US says controversial Lebanon-Israel maritime border talks over gas find 'productive'
Talks between Lebanese and Israeli officials to end a maritime border dispute have seen progress, Washington said on Monday.
Both countries are eager to fix borders to allow for the exploitation of gas reserves in the Mediterranean.
US energy envoy Amos Hochstein has been in the region to facilitate indirect talks between the two sides, who have no official diplomatic ties.
"The exchanges were productive and advanced the objective of narrowing differences between the two sides," the State Department said in a statement on Monday. "The United States will remain engaged with parties in the days and weeks ahead."
Hochstein passed on the Lebanese government's demands to Israel after visiting Beirut earlier this month. The US has been mediating talks between the enemy states for years.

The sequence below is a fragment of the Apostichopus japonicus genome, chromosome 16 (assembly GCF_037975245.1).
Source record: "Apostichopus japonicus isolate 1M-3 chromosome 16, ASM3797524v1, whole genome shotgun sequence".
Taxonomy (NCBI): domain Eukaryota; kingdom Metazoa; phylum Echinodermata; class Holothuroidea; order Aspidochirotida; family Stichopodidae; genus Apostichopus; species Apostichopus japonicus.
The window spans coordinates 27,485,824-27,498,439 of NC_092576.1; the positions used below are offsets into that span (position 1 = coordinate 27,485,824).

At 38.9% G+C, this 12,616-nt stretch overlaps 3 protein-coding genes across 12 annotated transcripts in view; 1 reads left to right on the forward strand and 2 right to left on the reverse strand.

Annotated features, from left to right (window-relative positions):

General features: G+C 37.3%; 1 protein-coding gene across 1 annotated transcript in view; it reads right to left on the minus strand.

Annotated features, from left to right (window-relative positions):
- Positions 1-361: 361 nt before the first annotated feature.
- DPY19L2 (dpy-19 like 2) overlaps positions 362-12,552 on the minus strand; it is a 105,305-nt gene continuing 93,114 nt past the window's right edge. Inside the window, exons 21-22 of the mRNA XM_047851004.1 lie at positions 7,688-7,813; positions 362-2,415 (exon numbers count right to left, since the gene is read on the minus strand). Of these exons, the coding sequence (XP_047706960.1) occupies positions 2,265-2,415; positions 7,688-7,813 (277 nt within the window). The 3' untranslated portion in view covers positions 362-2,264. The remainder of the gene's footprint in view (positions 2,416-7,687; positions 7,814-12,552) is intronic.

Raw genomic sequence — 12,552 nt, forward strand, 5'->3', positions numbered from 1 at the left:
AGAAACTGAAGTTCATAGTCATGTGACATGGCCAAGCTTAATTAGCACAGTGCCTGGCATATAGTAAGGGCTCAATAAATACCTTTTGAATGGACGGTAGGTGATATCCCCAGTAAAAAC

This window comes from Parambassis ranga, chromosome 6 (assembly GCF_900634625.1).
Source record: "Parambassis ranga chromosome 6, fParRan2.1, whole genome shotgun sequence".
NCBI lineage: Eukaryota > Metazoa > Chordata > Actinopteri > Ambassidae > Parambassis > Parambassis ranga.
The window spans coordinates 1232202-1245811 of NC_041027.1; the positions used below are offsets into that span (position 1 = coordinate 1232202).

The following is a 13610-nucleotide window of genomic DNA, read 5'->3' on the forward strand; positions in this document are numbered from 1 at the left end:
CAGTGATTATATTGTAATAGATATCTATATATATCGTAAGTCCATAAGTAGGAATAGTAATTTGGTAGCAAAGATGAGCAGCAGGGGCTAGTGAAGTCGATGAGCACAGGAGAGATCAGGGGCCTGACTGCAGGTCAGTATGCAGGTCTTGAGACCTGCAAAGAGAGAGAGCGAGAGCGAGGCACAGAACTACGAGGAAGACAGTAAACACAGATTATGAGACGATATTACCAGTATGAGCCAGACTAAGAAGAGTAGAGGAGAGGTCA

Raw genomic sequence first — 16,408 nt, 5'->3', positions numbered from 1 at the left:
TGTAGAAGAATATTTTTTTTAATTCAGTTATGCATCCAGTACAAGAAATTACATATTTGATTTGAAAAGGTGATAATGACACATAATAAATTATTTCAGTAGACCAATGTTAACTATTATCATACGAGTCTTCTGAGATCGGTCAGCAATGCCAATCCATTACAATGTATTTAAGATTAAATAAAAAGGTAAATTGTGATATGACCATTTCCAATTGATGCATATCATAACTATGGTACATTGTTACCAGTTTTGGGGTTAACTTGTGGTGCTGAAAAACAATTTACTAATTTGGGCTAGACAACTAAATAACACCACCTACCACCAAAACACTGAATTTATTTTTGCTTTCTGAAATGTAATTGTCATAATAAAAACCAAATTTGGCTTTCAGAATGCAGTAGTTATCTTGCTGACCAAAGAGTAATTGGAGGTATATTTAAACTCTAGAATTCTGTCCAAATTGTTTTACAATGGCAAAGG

What's at stake in the Lebanon-Israel maritime dispute? https://t.co/oxkRD5vtB4— The New Arab (@The_NewArab) June 14, 2022
Lebanon invited Hochstein to Beirut after objecting to the arrival of a vessel operated by London-based Energean off the coast of Israel's Haifa on 5 June to develop a gas field known as Karish.
This had prompted backlash from Beirut and raised fears of a possible clash between Israel and Iran-backed Hezbollah, with the last war between the two sides fought in 2006.
Hezbollah has claimed it can stop Israel from extracting gas from Karish, warning that it will strike it if it does.
Israel has also warned to launch an "unprecedented" and "devastating" war on Lebanon, reeling under its worst-ever financial and economic crisis.
Analysts say the two sides are unlikely to go to war soon, with Hezbollah bogged down in the war in Syria where it is fighting to prop up Bashar Al-Assad.